Four Steps for Protecting Customer Data


Accepting credit and debit cards is a no-brainer for many small businesses. However, if you fail to safeguard the consumer information received with these transactions, you may end up facing major fines and losses.

The PCI (Payment Card Industry) Security Standards Council, which was founded by American Express, Discover Financial Services, JCB International, MasterCard Worldwide and Visa, Inc., released a set of security standards to be followed by any business accepting credit and debit card payments.

Kathleen Ervin, vice president of Relationship Management for Solveras, a division of TransFirst, said many small business owners are either unaware of PCI standards or are out of compliance with them.

“There are a lot of merchants out there overlooking PCI,” Ervin said. “If a small business owner is not able to prove they are PCI complaint by these standards, and there is a breach, they can be fined for each instance of the breach. The fees can be extremely excessive and for some of the businesses we work with, it can very well put them out of business.”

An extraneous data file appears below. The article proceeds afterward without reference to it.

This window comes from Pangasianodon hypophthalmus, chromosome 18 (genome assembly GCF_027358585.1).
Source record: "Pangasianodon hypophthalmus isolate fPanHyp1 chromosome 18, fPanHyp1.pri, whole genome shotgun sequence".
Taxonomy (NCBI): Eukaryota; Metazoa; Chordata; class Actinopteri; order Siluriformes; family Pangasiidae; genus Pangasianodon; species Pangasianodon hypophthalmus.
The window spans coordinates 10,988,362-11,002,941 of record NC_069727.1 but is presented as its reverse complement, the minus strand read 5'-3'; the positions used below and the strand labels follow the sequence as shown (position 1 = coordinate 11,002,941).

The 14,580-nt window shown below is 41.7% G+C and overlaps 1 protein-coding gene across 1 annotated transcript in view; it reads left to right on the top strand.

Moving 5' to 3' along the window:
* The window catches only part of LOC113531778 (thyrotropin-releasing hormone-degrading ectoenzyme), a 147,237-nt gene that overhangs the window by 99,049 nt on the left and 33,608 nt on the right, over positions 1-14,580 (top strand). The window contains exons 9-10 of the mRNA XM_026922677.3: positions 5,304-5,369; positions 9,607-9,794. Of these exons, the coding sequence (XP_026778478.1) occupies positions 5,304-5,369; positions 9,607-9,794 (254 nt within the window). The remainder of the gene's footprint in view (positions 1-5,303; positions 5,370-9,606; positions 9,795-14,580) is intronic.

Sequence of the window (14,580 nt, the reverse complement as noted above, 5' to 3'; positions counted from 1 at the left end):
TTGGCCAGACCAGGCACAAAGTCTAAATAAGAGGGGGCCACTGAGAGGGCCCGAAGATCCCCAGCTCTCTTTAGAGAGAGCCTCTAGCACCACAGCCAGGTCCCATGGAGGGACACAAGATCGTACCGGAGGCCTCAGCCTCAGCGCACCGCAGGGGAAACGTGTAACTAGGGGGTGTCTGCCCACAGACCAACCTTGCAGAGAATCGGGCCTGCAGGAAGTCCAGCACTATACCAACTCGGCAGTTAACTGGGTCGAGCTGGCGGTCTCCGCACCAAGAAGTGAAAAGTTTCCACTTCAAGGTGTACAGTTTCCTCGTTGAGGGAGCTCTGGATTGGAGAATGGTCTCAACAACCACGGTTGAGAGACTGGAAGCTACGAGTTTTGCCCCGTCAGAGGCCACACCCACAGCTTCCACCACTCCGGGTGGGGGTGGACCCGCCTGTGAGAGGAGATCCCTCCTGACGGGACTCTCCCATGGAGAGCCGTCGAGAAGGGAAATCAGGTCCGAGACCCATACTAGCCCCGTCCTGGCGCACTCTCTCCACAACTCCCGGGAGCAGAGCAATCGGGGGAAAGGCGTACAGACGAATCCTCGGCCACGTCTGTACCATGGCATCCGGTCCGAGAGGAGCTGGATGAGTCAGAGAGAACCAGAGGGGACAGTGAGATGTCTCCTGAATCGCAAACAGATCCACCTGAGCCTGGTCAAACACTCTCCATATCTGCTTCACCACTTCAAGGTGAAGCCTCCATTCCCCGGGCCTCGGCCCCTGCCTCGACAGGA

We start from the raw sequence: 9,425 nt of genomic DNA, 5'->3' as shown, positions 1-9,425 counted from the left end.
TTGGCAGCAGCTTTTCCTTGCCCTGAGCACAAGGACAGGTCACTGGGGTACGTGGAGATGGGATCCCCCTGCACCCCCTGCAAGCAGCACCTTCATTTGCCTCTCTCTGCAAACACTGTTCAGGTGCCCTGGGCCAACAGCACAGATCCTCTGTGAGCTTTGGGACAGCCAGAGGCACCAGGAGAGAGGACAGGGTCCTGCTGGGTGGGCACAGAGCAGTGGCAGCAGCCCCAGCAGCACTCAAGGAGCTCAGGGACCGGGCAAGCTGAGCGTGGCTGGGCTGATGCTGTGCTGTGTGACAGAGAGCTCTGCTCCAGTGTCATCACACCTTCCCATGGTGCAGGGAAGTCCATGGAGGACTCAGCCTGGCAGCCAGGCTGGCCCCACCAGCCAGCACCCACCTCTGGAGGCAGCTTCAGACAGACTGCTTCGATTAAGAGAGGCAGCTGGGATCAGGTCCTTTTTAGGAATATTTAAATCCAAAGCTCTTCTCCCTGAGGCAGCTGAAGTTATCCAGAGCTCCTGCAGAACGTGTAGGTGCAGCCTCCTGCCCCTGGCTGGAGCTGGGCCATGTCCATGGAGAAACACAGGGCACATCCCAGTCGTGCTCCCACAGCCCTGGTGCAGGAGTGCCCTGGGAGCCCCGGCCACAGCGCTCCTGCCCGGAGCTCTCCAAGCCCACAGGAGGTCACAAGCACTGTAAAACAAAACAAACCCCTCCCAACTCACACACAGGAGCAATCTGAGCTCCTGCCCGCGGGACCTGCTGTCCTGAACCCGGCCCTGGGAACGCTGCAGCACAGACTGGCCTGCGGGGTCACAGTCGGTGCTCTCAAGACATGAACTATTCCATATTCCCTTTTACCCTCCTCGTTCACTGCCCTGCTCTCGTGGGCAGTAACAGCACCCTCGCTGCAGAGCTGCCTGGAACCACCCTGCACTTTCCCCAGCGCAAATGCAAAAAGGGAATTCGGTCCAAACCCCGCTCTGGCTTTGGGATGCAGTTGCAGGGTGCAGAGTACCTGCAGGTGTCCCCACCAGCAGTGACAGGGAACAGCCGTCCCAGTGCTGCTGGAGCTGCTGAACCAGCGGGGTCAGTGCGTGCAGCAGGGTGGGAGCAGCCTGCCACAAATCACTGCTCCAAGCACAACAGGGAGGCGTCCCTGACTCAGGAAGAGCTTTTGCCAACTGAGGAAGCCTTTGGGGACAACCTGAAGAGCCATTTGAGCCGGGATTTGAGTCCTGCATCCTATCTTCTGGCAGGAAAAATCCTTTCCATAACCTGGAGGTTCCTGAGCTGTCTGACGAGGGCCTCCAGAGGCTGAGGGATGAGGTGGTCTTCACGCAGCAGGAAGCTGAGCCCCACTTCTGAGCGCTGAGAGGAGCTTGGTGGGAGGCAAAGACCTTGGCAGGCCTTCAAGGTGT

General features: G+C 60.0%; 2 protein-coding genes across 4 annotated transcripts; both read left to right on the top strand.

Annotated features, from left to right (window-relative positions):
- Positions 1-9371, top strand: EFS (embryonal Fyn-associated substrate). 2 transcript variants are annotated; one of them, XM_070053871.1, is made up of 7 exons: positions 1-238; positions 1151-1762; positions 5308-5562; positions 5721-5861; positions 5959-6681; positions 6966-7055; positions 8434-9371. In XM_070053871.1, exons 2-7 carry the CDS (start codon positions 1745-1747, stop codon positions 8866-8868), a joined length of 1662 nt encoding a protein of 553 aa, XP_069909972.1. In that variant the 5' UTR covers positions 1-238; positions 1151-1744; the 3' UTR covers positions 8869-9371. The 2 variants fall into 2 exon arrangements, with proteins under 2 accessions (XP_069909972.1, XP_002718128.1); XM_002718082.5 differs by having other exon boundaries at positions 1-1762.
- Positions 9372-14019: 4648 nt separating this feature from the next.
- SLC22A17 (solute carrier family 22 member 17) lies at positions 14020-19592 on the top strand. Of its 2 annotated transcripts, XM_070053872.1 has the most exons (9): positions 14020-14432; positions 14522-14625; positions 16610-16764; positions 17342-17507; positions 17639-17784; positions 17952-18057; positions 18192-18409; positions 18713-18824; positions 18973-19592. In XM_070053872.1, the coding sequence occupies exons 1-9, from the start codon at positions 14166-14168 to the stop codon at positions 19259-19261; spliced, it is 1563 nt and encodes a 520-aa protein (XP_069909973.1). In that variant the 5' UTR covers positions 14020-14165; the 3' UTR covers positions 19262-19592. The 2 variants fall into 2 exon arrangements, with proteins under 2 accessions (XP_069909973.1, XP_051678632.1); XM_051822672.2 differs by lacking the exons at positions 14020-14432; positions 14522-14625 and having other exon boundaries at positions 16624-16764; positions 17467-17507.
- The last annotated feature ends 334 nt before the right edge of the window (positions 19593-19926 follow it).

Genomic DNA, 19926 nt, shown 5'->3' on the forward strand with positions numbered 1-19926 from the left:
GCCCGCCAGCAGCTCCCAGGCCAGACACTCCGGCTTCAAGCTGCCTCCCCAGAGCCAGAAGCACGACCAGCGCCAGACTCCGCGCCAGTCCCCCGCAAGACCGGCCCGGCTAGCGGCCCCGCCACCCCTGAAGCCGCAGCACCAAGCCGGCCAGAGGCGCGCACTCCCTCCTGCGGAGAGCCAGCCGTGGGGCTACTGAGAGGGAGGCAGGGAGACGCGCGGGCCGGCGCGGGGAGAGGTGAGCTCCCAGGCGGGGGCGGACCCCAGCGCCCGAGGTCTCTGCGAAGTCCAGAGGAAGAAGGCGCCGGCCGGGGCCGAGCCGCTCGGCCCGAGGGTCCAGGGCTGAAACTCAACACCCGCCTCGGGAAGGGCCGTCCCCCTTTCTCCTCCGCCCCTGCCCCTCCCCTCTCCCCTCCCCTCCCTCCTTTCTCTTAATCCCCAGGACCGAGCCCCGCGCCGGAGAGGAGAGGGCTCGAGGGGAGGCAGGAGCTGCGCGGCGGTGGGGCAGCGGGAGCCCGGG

Before getting into the nitty gritty of PCI compliance, Ervin said there is one golden rule businesses should aim for when obtaining consumer information: “handle [customer] data the way you would want your data handled.”

Here are four tips from Ervin on how to become PCI compliant.

No. 1: Visit and determine your merchant level. This is the kind of business you are, and how you are accepting cards, Ervin said.

“Understand where your business fits [into] the PCI universe,” she said. “This talks about the kind of transactions you have.”

The levels of compliance you will need to meet depend on how much money you are processing and how you are collecting the data.

No. 2: Identify your validation type. On, you will find different questionnaires to determine the standards you must meet. Figure out which “business scenarios” best match yours here, then take the quiz, said Ervin.

No. 3: Pass a vulnerability scan. If necessary, you may have to implement a vulnerability scan by a vendor to ensure there are no open areas that can be breached, Ervin said. You must have proof of this scan in order to be compliant.

No. 4: Obtain a Certificate of Attestation. Once you have passed all of these steps, you must obtain a certificate from the PCI Security Standards Council. This must be done yearly.

Also, remember this is an ongoing process. As your credit processing increases or you add new methods of payment -- such as mobile and tablet payments -- your standards will change, Ervin said.

“Make sure you are secure and testing to the best of your knowledge,” she said. “The [standards] increase merchants’ awareness about how they are taking and storing cards.”

The National Federation of Independent Business held a Webinar this week on how to become PCI compliant. To learn more click here.

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